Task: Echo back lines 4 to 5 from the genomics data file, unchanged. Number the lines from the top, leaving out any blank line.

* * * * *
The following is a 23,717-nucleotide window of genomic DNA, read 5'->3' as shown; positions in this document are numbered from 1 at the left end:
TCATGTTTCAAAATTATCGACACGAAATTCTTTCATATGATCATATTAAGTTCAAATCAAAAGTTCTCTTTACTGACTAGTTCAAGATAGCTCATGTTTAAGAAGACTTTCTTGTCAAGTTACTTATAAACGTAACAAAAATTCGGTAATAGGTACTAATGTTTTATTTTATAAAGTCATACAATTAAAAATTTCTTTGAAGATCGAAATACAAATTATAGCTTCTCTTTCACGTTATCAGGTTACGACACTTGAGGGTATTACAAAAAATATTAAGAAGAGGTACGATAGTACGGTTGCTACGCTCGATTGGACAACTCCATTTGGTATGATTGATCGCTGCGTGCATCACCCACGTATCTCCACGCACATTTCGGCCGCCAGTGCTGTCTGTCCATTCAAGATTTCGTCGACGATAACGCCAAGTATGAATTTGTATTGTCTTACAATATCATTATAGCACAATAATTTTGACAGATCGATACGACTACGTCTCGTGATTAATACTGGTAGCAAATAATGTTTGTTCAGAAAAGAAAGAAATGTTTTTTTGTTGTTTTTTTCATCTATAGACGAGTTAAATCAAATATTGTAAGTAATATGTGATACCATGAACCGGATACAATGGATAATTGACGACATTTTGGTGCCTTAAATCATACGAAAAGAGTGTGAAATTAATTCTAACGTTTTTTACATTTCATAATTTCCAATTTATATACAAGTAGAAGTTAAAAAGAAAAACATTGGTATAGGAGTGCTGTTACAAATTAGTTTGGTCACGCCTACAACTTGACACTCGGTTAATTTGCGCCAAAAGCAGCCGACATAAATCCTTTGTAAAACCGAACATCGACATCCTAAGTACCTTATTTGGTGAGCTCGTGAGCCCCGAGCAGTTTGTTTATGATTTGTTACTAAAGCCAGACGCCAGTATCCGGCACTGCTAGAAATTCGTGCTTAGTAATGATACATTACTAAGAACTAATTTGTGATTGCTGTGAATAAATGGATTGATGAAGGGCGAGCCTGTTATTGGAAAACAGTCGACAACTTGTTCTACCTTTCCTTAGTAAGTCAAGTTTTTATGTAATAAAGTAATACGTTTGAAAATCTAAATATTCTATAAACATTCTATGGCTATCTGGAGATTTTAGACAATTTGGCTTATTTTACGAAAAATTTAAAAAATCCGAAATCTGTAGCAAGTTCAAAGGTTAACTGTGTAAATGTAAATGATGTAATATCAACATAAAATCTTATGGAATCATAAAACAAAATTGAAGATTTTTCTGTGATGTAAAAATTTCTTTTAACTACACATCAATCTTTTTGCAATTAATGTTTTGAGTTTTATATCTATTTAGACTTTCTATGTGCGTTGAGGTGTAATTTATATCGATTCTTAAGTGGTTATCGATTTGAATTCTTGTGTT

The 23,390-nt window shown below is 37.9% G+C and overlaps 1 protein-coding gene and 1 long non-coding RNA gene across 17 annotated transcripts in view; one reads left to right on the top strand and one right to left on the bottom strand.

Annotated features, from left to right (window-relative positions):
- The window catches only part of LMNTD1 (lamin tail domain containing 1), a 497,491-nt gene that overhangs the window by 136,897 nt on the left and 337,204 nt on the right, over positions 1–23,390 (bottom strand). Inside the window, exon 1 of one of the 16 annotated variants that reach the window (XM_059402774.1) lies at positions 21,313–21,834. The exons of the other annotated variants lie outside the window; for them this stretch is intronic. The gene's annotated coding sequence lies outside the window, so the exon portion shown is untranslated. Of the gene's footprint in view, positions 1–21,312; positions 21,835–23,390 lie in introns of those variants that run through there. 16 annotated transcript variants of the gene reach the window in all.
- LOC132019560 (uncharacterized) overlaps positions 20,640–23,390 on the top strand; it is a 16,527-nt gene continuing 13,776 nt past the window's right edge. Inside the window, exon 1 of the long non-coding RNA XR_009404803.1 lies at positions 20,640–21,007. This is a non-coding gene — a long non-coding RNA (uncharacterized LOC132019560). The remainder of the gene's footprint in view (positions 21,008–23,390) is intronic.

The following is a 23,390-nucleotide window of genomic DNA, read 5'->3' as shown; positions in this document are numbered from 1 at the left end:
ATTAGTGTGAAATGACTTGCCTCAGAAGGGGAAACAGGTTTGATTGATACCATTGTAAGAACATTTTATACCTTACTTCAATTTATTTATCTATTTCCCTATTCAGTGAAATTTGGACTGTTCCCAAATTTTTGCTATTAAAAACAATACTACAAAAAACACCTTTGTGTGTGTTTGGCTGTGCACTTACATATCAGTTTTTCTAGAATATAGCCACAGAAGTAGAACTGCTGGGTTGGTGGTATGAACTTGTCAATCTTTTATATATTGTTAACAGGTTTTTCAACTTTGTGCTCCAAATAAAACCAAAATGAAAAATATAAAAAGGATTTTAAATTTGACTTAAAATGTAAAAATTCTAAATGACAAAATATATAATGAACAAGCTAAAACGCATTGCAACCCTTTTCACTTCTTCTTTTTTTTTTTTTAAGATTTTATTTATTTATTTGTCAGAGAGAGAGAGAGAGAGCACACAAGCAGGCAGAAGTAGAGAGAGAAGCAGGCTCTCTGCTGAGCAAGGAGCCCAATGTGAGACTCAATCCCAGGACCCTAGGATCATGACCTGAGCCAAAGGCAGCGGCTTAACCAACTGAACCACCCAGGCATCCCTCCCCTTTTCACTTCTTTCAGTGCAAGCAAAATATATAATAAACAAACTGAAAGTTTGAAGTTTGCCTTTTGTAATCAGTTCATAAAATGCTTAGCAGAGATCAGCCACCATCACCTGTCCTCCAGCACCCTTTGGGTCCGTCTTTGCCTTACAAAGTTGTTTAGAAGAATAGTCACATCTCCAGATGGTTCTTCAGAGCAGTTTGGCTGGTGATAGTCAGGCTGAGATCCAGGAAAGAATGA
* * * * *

Annotated features, from left to right (window-relative positions):
- The window catches only part of LMNTD1 (lamin tail domain containing 1), a 497,491-nt gene that overhangs the window by 136,897 nt on the left and 337,204 nt on the right, over positions 1–23,390 (bottom strand). Inside the window, exon 1 of one of the 16 annotated variants that reach the window (XM_059402774.1) lies at positions 21,313–21,834. The exons of the other annotated variants lie outside the window; for them this stretch is intronic. The gene's annotated coding sequence lies outside the window, so the exon portion shown is untranslated. Of the gene's footprint in view, positions 1–21,312; positions 21,835–23,390 lie in introns of those variants that run through there. 16 annotated transcript variants of the gene reach the window in all.